Avangrid may be one of the biggest developers of onshore renewables in the U.S., with a fleet of more than 50 wind farms, but these days it’s spending much of its time and development dollars on projects out to sea.

Through its Vineyard Wind joint venture, owned alongside Copenhagen Infrastructure Partners, Avangrid made history last year with an 800-megawatt winning project in Massachusetts’ first offshore wind request for proposals (RFP).

That project, more than 25 times larger than the only U.S. offshore wind farm today, will help shape the nascent East Coast offshore wind supply chain, its every success and setback likely to reverberate throughout the market as it aims for completion in 2021.

Vineyard Wind holds the rights to a second development zone in New England, won last year with a record-breaking $135 million bid. That project is awaiting the results of New York’s current offshore wind RFP, where it is competing for an offtake deal.

Avangrid, majority-owned by Spain’s Iberdrola, also controls a large offshore area facing North Carolina, currently the southernmost development zone in U.S. waters. And the company is carefully watching a planned lease auction off California’s coast.

Ahead of an anticipated flurry of announcements in the U.S. offshore wind sector over the next few months, officials from Avangrid, Iberdrola and Vineyard Wind sat down with journalists Tuesday for a wide-ranging discussion on the market.

Among the key takeaways from their views:

  • Following the “imminent” decision on New York’s first offshore wind RFP, Vineyard plans to bid into two more RFPs this year, in Massachusetts and Connecticut.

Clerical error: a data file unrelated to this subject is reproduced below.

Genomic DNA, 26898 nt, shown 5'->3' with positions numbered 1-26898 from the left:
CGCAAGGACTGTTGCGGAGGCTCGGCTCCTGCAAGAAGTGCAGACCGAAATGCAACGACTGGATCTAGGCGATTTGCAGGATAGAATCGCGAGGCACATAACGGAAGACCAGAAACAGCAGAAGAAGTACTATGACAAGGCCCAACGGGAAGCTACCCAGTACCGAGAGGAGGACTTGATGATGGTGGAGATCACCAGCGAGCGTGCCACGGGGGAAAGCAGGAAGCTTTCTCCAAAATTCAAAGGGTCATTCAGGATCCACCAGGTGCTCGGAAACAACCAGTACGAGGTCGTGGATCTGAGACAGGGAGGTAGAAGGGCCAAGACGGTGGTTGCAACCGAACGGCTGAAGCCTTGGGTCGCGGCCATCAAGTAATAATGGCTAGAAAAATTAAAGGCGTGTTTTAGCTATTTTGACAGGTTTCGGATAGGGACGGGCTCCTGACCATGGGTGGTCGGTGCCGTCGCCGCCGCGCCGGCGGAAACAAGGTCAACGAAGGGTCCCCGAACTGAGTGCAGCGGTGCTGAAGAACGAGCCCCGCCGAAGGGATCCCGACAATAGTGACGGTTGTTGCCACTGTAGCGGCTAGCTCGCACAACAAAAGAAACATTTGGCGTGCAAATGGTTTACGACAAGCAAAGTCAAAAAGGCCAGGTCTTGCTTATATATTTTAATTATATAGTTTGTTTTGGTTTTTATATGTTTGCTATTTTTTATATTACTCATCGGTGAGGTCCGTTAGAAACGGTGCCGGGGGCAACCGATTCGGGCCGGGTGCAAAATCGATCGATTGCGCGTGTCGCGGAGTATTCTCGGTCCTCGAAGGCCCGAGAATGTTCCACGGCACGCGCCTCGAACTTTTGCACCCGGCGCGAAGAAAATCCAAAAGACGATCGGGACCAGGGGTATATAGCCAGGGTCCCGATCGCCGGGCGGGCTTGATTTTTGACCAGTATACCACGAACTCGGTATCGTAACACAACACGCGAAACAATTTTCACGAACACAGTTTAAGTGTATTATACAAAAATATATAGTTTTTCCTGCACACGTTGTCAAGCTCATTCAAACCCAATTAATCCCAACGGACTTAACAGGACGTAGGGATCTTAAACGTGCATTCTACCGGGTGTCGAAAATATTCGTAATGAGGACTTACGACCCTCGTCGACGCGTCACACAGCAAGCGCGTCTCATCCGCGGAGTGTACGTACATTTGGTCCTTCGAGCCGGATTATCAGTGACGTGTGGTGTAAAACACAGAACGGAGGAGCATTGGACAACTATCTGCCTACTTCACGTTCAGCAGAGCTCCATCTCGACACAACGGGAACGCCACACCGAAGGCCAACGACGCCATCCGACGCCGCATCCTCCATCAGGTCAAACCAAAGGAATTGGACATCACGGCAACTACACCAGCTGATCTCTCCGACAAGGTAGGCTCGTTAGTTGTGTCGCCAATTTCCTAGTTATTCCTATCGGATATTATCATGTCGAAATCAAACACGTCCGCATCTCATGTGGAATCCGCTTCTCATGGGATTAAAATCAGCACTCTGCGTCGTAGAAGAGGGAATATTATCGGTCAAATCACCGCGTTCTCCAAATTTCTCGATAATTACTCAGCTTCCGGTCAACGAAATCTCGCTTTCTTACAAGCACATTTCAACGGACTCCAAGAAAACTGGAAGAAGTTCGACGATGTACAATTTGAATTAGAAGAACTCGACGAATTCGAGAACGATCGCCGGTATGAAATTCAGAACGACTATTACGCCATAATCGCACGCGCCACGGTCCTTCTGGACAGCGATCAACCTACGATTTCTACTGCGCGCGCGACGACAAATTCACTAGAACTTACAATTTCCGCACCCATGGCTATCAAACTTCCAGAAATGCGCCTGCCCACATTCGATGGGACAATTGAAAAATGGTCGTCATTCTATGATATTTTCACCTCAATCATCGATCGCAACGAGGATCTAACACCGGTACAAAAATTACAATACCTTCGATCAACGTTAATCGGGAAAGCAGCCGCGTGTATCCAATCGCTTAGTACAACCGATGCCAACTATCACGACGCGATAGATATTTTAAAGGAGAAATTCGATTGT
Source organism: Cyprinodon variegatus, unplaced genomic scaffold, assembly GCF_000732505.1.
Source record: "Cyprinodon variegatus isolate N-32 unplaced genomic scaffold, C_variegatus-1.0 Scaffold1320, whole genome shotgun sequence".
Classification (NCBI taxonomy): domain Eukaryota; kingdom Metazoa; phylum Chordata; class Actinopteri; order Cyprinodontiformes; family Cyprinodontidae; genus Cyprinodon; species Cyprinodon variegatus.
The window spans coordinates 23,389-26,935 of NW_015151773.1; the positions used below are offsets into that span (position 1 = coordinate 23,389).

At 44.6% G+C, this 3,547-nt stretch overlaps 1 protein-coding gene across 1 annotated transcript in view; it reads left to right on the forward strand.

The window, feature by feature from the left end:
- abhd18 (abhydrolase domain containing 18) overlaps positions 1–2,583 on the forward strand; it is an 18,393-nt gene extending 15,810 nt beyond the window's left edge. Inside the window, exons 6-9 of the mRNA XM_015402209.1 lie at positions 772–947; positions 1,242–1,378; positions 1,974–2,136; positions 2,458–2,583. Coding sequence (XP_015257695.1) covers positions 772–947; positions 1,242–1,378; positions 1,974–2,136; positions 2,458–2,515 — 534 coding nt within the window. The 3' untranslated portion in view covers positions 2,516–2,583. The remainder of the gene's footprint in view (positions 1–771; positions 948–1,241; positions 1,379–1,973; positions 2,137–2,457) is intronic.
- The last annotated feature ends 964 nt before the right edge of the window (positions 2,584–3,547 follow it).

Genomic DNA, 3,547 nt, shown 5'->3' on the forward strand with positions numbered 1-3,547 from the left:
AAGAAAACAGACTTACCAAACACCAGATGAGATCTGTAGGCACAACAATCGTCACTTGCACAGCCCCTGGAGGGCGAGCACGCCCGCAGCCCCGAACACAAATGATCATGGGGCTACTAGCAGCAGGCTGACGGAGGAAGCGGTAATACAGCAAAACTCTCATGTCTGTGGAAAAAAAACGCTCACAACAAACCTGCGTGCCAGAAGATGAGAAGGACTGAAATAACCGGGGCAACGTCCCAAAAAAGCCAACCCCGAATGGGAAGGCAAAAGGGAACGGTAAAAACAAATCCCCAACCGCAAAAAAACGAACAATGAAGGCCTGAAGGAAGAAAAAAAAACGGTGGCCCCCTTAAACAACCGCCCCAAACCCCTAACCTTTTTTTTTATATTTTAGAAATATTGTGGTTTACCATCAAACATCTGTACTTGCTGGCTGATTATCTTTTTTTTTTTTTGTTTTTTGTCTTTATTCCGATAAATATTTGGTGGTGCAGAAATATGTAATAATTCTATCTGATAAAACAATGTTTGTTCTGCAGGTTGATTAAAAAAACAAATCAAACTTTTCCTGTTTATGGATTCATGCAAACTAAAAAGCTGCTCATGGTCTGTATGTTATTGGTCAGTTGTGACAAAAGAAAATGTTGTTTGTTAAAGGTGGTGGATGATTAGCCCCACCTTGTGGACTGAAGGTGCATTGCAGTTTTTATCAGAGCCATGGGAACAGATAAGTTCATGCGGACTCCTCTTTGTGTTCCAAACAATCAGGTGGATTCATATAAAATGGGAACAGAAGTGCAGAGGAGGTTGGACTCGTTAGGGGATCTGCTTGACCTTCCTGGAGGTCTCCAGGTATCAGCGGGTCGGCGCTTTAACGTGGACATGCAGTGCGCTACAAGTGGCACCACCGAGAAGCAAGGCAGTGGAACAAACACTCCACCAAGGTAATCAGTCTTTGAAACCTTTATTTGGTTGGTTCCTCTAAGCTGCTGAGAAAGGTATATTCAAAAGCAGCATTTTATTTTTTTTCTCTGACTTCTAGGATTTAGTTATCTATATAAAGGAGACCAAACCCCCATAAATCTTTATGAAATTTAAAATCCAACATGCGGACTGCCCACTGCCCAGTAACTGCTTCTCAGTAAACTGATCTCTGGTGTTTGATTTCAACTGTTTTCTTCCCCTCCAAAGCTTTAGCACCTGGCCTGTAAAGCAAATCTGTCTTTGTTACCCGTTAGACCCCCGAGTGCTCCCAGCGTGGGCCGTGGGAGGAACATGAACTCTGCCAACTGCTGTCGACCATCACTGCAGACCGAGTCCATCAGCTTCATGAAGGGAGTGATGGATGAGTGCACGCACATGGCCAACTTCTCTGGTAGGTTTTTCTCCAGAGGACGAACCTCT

• The federal government’s planned auction of additional development areas off New York, likely to be held in early 2020, could yield zones capable of holding 13 gigawatts of generating capacity — potentially doubling the project pipeline along the East Coast. Vineyard plans to bid.
  • The growing recognition of offshore wind’s potential in the Northeast is driving increased renewables portfolio standards in the region. "We think the prices Vineyard Wind managed to produce for the first Massachusetts PPA have encouraged the states to increase their targets."
  • Rather than being an impediment to the U.S. market’s development, the Jones Act could in fact spur the creation of new ways of approaching offshore wind logistics that will benefit markets around the world.
  • California is a hugely promising market once floating offshore wind technology becomes commercially viable, and may one day rival the East Coast in size.
  • For all its tailwinds, the U.S. market is not without its concerns, chief among them the lack of coordination over offshore transmission, the imposition of local-content requirements by states, and the underdevelopment of ports along the East Coast.

The Jones Act: A blessing in disguise?

The Jones Act, which requires that any components moved between American ports be transported using U.S.-flagged vessels, has long been a point of concern for the offshore wind sector.

Alan Hannah, deputy CEO of Vineyard Wind and project director for Iberdrola Offshore, detailed the developer’s plans for mitigating the Jones Act's impact and installing the project’s 84 wind turbines in a country with no tailor-made installation vessels.

The Europe-made foundations and offshore substations will “never go into a U.S. port,” Hannah said. “We’ll transfer them across [the Atlantic] directly to the site, take them from the transportation vessel onto the installation barge, then directly install them.”